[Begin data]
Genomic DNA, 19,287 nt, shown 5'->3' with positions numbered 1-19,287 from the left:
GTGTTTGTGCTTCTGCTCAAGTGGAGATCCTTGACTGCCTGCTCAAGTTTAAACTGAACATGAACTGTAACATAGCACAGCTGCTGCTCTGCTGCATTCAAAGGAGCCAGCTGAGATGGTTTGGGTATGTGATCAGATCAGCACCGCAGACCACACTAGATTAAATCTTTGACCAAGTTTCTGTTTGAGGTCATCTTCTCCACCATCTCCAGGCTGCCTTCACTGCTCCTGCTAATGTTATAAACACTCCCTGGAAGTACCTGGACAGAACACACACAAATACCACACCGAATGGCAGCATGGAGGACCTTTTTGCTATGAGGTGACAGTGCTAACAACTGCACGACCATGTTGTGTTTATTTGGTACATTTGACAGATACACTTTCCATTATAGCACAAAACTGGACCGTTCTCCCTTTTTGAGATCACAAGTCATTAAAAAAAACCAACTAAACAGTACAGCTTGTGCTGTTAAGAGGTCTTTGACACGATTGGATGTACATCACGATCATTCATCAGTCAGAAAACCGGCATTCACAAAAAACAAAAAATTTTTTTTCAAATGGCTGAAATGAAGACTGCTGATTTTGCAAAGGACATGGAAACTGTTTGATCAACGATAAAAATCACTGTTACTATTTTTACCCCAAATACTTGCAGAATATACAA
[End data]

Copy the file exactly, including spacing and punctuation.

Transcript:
Genomic DNA, 19,287 nt, shown 5'->3' with positions numbered 1-19,287 from the left:
GTGTTTGTGCTTCTGCTCAAGTGGAGATCCTTGACTGCCTGCTCAAGTTTAAACTGAACATGAACTGTAACATAGCACAGCTGCTGCTCTGCTGCATTCAAAGGAGCCAGCTGAGATGGTTTGGGTATGTGATCAGATCAGCACCGCAGACCACACTAGATTAAATCTTTGACCAAGTTTCTGTTTGAGGTCATCTTCTCCACCATCTCCAGGCTGCCTTCACTGCTCCTGCTAATGTTATAAACACTCCCTGGAAGTACCTGGACAGAACACACACAAATACCACACCGAATGGCAGCATGGAGGACCTTTTTGCTATGAGGTGACAGTGCTAACAACTGCACGACCATGTTGTGTTTATTTGGTACATTTGACAGATACACTTTCCATTATAGCACAAAACTGGACCGTTCTCCCTTTTTGAGATCACAAGTCATTAAAAAAAACCAACTAAACAGTACAGCTTGTGCTGTTAAGAGGTCTTTGACACGATTGGATGTACATCACGATCATTCATCAGTCAGAAAACCGGCATTCACAAAAAACAAAAAATTTTTTTTCAAATGGCTGAAATGAAGACTGCTGATTTTGCAAAGGACATGGAAACTGTTTGATCAACGATAAAAATCACTGTTACTATTTTTACCCCAAATACTTGCAGAATATACAA